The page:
Nineteen More Cities Receive Water Grants

The Kentucky Infrastructure Authority (KIA) announced the latest round of Cleaner Water Program grant recipients this week and 19 cities made the list. The cities of Barlow, Campbellsville, Carlisle, Columbus, Elizabethtown, Fredonia, Fulton, Hazel, Hickman, Hopkinsville, Kevil, La Center, Murray, Oak Grove, Paris, Princeton, Vine Grove, West Point, and Wickliffe will receive money for important projects.

This week’s recipients include:

  • $72,424 to the City of Barlow to improve various components of the existing wastewater treatment plant.
  • $804,197 to the City of Campbellsville to upgrade aging water treatment plant equipment, including filters and sedimentation machinery, which will improve the quality and supply of water provided to customers.
  • $93,435 to the City of Carlisle for improvements to the area’s water intake system and pump station that will increase the reliability of the city’s water source and support maintenance of the system. The city also will invest an additional $93,435 to replace approximately 1,750 feet of unlined cast-iron water main with new pipe to reduce maintenance, water loss, and hazards associated with periodic main line breaks.
  • $160,860 to the City of Columbus for repairs to the water treatment plant.
  • $756,400 for the City of Elizabethtown to upgrade the city’s sewer lines along U.S. Highway 62/Leitchfield Road and along South Ring Road to Valle Creek. The city will also develop a master plan to determine the short- and long-term impacts of the area’s growth on the sewer and wastewater treatment system. This master plan will help determine the best alternatives for improvements.
  • $28,147 to the City of Fredonia to install valves along the water line from the interconnection with Eddyville to Fredonia to isolate leaks.
  • $109,609 to the City of Fulton to replace a sewer lift station to avoid sewer backup in residential homes.
  • The City of Hazel will benefit from $200,000 to South 641 Water District to prevent collapsed water lines.
  • $109,609 to the City of Hickman to replace the pump station that serves Brownsville.
  • $1,185,370 to the City of Hopkinsville to replace water meters, rehabilitate sewer manholes, and construct a new pumping station.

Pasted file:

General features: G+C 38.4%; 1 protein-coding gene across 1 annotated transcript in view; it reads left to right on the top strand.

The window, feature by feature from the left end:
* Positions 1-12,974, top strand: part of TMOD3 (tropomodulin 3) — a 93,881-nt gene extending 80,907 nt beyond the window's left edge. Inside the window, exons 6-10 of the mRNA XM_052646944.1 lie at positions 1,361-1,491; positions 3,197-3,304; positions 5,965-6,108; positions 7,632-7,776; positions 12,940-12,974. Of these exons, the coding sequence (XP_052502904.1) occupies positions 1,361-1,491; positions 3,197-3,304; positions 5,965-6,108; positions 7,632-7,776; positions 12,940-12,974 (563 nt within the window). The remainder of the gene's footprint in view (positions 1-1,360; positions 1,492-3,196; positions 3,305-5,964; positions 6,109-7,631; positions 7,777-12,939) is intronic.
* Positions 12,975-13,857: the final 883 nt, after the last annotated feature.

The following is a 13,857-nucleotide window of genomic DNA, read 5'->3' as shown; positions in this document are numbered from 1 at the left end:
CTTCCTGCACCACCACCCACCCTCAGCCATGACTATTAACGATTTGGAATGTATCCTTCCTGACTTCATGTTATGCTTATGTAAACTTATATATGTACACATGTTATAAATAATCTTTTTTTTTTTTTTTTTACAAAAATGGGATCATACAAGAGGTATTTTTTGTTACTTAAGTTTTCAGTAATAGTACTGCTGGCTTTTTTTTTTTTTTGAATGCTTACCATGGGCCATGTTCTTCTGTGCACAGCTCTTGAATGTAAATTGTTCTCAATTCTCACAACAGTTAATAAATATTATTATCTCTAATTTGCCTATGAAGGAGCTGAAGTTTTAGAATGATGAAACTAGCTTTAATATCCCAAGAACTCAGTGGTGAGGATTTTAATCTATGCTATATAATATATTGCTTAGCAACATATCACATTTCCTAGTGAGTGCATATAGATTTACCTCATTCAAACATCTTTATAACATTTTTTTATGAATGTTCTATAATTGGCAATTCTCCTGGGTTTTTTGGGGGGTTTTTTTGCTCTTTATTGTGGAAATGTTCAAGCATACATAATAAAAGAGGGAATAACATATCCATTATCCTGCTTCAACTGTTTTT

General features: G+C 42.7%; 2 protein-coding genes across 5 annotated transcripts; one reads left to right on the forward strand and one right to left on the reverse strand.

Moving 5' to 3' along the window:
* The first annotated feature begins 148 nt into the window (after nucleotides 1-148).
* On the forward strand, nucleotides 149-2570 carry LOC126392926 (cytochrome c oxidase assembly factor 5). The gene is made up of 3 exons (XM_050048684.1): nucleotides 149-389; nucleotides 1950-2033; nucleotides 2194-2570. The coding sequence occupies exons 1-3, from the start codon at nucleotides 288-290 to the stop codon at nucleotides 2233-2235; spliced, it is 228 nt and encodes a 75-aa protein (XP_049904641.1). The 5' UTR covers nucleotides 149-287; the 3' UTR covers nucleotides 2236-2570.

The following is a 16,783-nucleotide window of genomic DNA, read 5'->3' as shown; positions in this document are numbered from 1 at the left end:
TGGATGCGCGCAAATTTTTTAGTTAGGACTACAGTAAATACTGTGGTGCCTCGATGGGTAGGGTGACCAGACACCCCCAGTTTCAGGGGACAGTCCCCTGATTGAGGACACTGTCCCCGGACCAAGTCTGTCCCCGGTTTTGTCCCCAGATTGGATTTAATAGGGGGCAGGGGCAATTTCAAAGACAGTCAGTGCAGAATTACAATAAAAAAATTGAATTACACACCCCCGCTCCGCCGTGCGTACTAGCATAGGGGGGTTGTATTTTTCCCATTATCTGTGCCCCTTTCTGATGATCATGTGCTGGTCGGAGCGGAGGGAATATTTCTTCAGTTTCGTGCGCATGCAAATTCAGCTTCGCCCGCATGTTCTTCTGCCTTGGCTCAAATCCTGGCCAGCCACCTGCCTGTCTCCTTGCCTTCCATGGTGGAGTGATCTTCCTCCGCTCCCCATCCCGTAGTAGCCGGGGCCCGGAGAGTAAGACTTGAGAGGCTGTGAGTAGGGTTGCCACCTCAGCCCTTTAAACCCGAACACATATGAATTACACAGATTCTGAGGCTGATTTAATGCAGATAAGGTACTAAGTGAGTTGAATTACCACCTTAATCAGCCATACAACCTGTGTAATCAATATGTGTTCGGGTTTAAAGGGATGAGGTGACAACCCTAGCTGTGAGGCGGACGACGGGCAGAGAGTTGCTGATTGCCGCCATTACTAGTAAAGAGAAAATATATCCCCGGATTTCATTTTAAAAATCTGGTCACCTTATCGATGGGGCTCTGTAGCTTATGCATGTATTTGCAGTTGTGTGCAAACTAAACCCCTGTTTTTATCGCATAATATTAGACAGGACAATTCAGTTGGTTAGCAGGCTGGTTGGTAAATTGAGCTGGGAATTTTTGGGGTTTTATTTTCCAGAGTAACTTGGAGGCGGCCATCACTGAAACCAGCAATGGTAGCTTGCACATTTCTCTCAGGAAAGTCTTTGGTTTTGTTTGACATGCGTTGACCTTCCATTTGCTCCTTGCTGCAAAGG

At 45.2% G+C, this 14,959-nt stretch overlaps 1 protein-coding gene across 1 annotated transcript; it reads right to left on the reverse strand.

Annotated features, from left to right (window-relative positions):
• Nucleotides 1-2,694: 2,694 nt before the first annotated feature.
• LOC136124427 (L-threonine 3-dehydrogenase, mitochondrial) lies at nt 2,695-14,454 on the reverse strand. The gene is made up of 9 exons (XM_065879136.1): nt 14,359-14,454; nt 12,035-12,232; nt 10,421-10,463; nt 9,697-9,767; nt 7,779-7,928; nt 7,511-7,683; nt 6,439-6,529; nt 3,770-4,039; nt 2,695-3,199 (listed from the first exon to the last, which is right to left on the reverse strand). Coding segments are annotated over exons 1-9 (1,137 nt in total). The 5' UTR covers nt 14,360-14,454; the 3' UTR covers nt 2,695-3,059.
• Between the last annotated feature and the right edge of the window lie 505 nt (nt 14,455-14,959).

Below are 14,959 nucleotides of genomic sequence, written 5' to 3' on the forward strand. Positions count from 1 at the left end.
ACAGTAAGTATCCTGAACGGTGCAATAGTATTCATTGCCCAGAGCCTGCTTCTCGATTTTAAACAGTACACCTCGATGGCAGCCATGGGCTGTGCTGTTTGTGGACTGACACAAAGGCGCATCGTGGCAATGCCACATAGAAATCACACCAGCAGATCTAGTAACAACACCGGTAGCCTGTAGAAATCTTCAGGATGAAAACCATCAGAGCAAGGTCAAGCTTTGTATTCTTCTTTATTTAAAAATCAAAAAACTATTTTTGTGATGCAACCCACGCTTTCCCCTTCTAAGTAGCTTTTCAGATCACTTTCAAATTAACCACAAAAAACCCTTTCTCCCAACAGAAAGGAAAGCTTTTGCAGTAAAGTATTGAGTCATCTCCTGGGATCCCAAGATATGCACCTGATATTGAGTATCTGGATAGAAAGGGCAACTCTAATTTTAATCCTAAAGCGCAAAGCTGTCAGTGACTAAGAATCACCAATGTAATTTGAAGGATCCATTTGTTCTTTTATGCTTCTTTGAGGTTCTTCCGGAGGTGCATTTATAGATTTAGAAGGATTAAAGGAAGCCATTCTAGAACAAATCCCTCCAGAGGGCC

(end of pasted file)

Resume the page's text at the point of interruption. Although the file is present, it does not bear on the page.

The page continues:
• $72,424 to the City of Kevil for improvements to the existing wastewater system.
  • $72,424 to the City of La Center for replacing cement waterlines and replacing customer water meters.
  • $932,352 to the City of Murray to relocate the 4th Street water main.
  • $268,835 to the City of Oak Grove to replace 150 commercial meters.
  • $726,735 to the City of Paris to extend the sanitary sewer system along Millersburg Road, which will serve approximately 300 acres of land designated for park use. The project includes a pump station and main line to transport wastewater from the park area to the existing Paris wastewater collection system.
  • $220,000 to the Princeton Water and Wastewater Commission for improvements at the wastewater treatment plant.
  • $117,900 to the City of Vine Grove to upgrade the wastewater treatment plant to support the city’s growing residential population. The city will receive another $39,607 to upgrade aging sewer lines to benefit future demands and $146,141 for sewer line improvements.
  • $48,000 to the City of West Point to upgrade the south-end lift station to provide adequate sewer service to a growing residential area.
  • $72,423 to the City of Wickliffe for expansion of water lines to support industrial expansion.

Fulton Mayor and KLC Executive Board Member David Prater Jr. attended a grant presentation with Lieutenant Governor Jacqueline Coleman on Thursday. “On behalf of the City of Fulton, I’d like thank the Lieutenant Governor and her office for coming to the City of Fulton and presenting us with the check to help with the renovation and upgrade of a couple of our lift stations,” he said.

Columbus Mayor Kay Ferguson voiced appreciation for her city’s award. “The City of Columbus is excited and grateful to receive this assistance to improve the water service in our small town. We will be able to move ahead with plans that will help us make our community a better place. Water is vital to the life of human beings, and it is vital for communities to continue to sustain our city family as we grow,” said Ferguson.

During the 2021 session, the General Assembly allocated $250 million of the state’s American Rescue Plan Act (ARPA) funds to local water projects. All grant awardees must obligate the funds by December 31, 2024.